3. The progression from D-Monic to Dan Monic, what will the new persona concentrate on? What brought the change in name?
When the scene started to mature into the clubs, I actually started resenting the name. It was fine for raves, but it was a little cartoony and kiddie for club life. Sadly, it was an established brand at the time so I couldn’t risk starting over again with a name change, so I stuck with it. I still cringe when people ask me stage name…
Dan Monic is actually a natural evolution. Most people believed that since my name was Dan that my last name had to be Monic. A promoter once made me hotel reservation under the name Dan Monic because he didn’t have a copy of the contract with him when he was making the reservation and just assumed it was my last name.
The new direction will still be reliant on broken beats in one way or another, but with heavy bass being the primary focus. Future jungle, tearout breaks, a dash of dubstep… anything with lung shaking bass. This focus came quite naturally as well. When there was a breaks scene in Toronto the crowds always wanted the funkier breaks, which I played, but I loved to let loose some tearing basslines from time to time. Sadly, I got pegged as playing ‘too hard’ or ‘not funky enough’ so bookings started to dwindle. I still played a lot out of town, and for some reason everywhere but Toronto loved the big basslines.
I was pretty oblivious for a while to what the next step should have been. I wondered for ages why people in the breaks scene didn’t like the bass… meanwhile right around the corner there were 20 different parties playing ‘bass music’. It hit me like a brick to the face. I’ve been playing heavy bass for over a decade, why am I not playing to these people? Now was as good a time as any to rebrand with a new name and a much more aggressive sound.
4. Pure Phunk was a huge breaks label, talk a little about that project, and your memories of it.
Pure Phunk Recordings did some great things and had some great successes. We brought to light a lot of Canadian producers that would have never gotten a chance otherwise. We were very well received worldwide. I still recall being woken up at 5:00am one weekday by a phone call from one of the Plump DJ’s (one of the few breaks heavyweights that I didn’t already know) thanking me for the promo I sent them and letting me know that they’ve been playing it non-stop since they got it and they wanted it on their next massive mixed album. Being that early in the morning, I thought I was dreaming.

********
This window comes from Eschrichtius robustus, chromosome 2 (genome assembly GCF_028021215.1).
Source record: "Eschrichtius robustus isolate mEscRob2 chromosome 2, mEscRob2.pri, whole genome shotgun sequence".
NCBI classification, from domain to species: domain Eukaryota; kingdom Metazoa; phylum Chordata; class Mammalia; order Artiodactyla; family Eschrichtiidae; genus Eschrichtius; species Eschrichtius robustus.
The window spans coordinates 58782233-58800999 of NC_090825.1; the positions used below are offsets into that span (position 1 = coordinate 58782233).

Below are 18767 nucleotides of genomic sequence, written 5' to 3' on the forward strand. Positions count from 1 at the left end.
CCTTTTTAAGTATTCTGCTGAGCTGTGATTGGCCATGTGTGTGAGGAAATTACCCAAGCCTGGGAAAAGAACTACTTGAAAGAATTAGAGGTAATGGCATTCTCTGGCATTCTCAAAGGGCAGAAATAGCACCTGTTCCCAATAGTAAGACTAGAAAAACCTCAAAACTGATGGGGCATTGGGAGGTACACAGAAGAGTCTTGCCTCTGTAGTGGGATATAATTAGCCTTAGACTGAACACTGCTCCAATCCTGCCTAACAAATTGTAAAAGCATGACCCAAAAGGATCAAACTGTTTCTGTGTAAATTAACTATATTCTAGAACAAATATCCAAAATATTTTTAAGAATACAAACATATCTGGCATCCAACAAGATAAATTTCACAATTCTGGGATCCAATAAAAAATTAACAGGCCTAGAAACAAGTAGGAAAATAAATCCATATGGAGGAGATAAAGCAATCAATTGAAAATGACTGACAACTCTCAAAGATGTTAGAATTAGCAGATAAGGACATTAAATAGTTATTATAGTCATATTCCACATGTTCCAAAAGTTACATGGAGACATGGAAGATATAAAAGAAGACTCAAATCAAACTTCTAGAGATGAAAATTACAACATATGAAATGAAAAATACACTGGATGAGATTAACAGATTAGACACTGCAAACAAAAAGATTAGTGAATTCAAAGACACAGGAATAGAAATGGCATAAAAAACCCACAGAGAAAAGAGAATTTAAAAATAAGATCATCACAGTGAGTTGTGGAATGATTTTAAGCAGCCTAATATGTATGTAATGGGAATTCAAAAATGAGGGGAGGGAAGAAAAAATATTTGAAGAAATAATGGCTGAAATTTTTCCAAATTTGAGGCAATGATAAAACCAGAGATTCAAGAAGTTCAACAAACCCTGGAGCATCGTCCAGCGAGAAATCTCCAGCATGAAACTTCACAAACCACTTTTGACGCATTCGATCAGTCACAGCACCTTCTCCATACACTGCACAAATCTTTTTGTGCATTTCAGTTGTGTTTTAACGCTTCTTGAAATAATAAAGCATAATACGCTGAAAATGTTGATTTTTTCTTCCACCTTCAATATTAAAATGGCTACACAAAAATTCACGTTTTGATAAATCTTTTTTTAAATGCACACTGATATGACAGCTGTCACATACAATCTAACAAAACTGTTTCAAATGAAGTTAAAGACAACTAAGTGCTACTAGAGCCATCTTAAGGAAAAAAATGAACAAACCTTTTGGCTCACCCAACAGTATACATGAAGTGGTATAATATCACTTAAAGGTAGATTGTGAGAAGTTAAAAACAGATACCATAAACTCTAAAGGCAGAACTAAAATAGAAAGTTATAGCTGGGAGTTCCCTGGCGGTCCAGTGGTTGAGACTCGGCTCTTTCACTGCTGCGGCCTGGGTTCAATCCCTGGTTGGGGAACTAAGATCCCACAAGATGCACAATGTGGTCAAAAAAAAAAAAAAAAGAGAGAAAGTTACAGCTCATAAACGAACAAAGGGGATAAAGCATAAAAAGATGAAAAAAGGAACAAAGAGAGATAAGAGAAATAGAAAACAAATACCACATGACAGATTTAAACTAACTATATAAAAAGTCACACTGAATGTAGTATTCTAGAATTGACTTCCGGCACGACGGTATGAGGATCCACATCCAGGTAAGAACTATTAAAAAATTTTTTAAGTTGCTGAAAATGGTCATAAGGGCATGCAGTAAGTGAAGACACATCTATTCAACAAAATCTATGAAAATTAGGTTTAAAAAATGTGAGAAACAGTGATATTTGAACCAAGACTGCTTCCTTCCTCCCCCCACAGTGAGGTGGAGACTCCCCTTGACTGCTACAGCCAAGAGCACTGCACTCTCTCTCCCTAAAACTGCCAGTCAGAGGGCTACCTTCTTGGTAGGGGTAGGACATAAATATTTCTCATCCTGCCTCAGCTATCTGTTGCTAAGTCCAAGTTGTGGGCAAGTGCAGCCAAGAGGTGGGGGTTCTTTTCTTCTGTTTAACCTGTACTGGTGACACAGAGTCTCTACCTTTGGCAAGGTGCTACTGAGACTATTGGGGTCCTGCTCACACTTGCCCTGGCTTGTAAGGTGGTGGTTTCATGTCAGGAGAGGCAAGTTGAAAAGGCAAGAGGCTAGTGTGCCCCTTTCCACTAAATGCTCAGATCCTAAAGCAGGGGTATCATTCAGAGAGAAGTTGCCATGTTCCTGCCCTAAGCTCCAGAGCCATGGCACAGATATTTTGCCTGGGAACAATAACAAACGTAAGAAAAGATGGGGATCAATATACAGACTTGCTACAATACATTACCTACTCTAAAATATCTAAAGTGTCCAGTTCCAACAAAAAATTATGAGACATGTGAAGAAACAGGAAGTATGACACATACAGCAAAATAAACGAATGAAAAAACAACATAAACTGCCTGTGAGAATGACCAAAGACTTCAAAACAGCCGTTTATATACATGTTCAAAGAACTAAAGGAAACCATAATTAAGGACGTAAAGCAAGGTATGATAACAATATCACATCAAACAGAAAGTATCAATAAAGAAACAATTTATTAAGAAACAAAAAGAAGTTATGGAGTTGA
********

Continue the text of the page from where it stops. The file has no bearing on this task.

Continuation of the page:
The label produced actual vinyl, something few of today’s labels can say, and we did it with a high production value. We were constantly growing and expanding and had started to become profitable. We were on track to make some very big moves… then it all collapsed. A smart man once said: "As long as you learn at least one valuable thing the experience was worth it." I learned that valuable thing. I learned that you should never go into business with your friends. It’s a well-known saying for a reason. It’s TRUE!
5. The last 20 years, Toronto had no large scale, summer time festivals celebrating our music and culture. This summer suddenly, we have half a dozen. Thoughts on the rapid growth, and the future?
It’s amazing! The future never looked brighter. The people have been asking for a festival for years and the response always was that it wasn’t possible. Now with the resurgence of Electronic Dance Music on a global scale, we now have literally ALL of the big players in the local game throwing HUGE festivals. The people got what they wants, and they got it in spades! Personally, I’m most looking forward to Digital Dreams and WEMF.
The venue for Digital Dreams is amazing with the beach, the waterfront, the skyline view, and the line up is amazing too. It’s a lineup that’s not all that commercial but is STACKED with quality. Plus, the Art Department beach party?!? I really hate to say it, but the only way to describe that is ‘sexy’. Plus, I’m also excited for hometown superstar Carlo Lio playing on the main stage with one half of Deep Dish, an act that I’ve spent many a night in many a warehouse raving to over the years. I’m genuinely excited… like, ‘goosebumps’ excited.
WEMF is just going to be amazing too. I’ve been to all the WEMF’s except the first one and last years was the second best one of them all, being narrowly beat out by Christian Island. The was things are looking, this years will be even better and as a music fan I feel like the lineup was made for me! Moby, Crystal Method, Andy C, Chase & Status, I stand by my statement that this is quite possibly the best music lineup of any WEMF ever!
As for the future, that’s really up to the people. It’s a common joke amongst promoters that people will complain and beg for something for ages and then when someone gives them what they want, they don’t go. If you want these types of events to continue in the future, you need to go to them and show your support. While your at it, convince some friends to go with you! You’re the reason these (and all) events happen. If you don’t go, they won’t happen anymore.
6. Its 4am, you're leaving the club, what is your favourite late night food place?
That really depends on the neighbourhood. I’ve got favorite spots all over the city depending what venue I was at. The Guv: That truck that sells the jerk chicken. Club District: Smokes Poutinerie. Annex: Hero Burger. College: Sneaky Dees. Queen West… I usually just go to Sneaky Dees… Kings Crown, bro.